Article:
I hope that you get out of pain soon. I know just how exhausting and enervating it is.

Starting to move without pain

A local triathlete told me how Somatics had changed her life, with just a couple of treatments.  For her, it had made the difference in terms of the pain in Carpal Tunnel Syndrome, which is very much linked with the nervous system and had led her to extensive suffering for a long time. Plus she said that it had freed her lower body movement, such that she could consistently put out an extra mile per hour on the turbo trainer.

So I thought that it was worth some more research.

The somatic part of the nervous system is the part that is associated with movement and the techniques of the Somatic approach was initially developed by Thomas Hanna, who sadly passed away in 1990 aged only 62. But others such as Martha Peterson in Colorado, USA have now picked up the baton and there are practitioners in the UK.

I was struck by the part of her website that talked about the fact that she prided herself on not having repeat clients, because once  people have learned the techniques they become self-sufficient.

Martha Peterson’s book ‘Move without Pain; is excellent and explains the techniques very well, which are simple, accessible and need only take 15-20 minutes.

For you to have a go yourself, have a read of the website, and you can sign up to the 5 day online course for a taster that will teach you 4 techniques and give you a chance to see whether it makes a difference for you. If you are unable to move without pain, the investment of an hour across a week seems a good return on effort to check this out!

http://essentialsomatics.com/hanna-somatics-overview

Whilst Thomas Hanna is the founder of Somatics, I have to say that I found the pictures in his book rather hard to follow. So Martha Peterson’s book of ‘Move without Pain’ was much more accessible and easy textbook to put the techniques into practice.

Why you need to get out of pain, right now!

It sounds obvious doesn’t it? Getting out of pain has to be one of the key goals, if not the over-arching goal! But if you are badly injured, pain can become your constant companion – whether you are lying inactive, or trying to move around.  And when this situation lasts months or even starts to be measured in the years, getting out of pain seems to be impossibility. You get so used to the fact that even breathing hurts and you can start to lose sight of the goal of getting out of pain. But it is really important, and needs to remain front and centre.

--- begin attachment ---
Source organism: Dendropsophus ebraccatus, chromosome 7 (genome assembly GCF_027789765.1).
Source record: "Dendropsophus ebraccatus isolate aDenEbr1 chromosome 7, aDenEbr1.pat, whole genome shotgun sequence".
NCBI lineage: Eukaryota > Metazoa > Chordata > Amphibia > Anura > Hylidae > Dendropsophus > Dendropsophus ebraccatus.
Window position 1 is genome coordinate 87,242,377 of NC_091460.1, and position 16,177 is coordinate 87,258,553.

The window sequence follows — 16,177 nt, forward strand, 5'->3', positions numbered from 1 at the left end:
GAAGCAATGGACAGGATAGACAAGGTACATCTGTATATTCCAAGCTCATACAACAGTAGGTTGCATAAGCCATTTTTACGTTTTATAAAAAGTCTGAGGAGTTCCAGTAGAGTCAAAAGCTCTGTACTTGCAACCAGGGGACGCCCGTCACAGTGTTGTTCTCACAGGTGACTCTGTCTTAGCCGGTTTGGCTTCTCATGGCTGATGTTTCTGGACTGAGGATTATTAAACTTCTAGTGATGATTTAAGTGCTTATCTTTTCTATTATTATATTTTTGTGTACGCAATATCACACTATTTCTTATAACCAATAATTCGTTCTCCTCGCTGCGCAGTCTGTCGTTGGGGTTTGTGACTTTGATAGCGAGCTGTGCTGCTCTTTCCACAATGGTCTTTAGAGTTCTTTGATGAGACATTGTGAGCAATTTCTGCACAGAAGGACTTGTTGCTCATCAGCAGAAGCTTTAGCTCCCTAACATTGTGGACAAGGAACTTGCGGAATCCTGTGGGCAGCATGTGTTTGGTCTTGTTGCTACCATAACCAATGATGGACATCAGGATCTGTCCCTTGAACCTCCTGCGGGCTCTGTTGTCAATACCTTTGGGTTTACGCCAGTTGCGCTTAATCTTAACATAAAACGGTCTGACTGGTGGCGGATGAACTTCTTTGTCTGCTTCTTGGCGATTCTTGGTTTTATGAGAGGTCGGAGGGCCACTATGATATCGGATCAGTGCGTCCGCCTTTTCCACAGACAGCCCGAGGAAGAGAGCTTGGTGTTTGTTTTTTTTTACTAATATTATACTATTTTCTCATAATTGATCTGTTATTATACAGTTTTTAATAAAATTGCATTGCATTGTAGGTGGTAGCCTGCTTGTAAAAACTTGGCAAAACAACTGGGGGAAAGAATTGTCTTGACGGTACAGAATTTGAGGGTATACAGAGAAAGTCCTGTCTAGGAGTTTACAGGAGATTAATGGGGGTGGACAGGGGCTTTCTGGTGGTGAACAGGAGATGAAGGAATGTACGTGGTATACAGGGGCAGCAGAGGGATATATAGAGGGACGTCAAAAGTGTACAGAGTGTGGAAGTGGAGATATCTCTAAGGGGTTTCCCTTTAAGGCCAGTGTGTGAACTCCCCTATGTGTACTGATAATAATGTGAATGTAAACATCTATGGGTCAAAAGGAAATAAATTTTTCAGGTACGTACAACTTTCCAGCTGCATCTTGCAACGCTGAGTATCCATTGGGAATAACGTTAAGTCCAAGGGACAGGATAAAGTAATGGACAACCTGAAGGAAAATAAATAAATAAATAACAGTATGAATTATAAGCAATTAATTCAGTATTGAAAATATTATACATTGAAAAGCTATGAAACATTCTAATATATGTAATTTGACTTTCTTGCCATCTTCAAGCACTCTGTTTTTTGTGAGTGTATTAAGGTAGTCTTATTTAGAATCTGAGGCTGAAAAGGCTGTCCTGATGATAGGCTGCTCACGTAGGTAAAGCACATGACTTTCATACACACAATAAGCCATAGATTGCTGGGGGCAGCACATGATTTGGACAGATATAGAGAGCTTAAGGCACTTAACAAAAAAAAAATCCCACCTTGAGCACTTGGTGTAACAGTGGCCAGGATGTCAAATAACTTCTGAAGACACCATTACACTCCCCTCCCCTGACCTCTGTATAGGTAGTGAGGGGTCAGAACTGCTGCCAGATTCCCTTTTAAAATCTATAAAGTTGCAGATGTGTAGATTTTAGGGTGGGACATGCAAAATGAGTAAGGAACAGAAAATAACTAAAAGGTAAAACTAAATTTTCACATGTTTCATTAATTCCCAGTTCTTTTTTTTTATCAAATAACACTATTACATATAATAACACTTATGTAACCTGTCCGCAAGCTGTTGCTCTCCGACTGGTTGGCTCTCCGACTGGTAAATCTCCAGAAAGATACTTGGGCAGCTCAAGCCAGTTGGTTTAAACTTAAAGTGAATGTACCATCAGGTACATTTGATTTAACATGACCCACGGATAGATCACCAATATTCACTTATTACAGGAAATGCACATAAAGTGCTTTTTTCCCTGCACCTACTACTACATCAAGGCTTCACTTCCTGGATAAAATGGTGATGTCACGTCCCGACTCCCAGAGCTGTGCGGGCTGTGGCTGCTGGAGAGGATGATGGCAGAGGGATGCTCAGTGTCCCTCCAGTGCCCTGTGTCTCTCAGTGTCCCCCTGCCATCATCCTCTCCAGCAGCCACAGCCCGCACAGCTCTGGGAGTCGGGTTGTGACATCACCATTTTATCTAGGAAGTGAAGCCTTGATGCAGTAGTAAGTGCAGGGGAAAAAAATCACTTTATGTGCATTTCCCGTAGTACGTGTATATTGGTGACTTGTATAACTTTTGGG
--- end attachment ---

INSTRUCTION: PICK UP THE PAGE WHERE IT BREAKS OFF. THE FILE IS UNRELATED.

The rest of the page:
You may have thought that pain is just an electrical signal

Back in biology class at school, you may have been taught that pain passes as an electrical signal up through the nervous system, in order to get the body to move away from the source of pain. More recent work has proved that even the electrical components of this are more complex (Pain Gate theory), as well as the fact that there is a chemical cascade that is set into motion by the nociceptors (the scientific word for the sensory receptors for painful stimuli in the nervous system). The nociceptors release Substance P and this triggers a release of histamine. Both of these chemicals are neurotransmitters, and the histamines are also involved in the inflammatory response.

The bad news is that these two chemicals have additional impacts – they increase the sensitivity of the nociceptors to pain, and the excess histamine has been linked to increased anxiety in the brain and inhibiting the release of serotonin and dopamine (classic feel-good chemicals in your system).

So if you get into long-term pain, the chemical soup is working against you  

Once you are into the chronic pain (pain that has lasted more than 3 months), you are likely to become more sensitive to pain for these chemical reasons. You can start to hurt in new places. And of course the impact on your mental coping strategies for the pain, and the loss of sleep can lead to irritability and depression.

This is why sometimes the medical team talk about taking blood tests to understand the levels of your inflammatory markers, in order to understand your situation better. On the basis of the imbalances (deficiencies or excesses) of neurotransmitters such as serotonin, GABA, dopamine and norepinephrine, the clinician can develop the right treatment plan for you.

How chronic pain can link to depression

Depression and chronic pain share some of the same pathways in the central nervous system of the brain and spinal cord, and the same chemical transmitters are involved.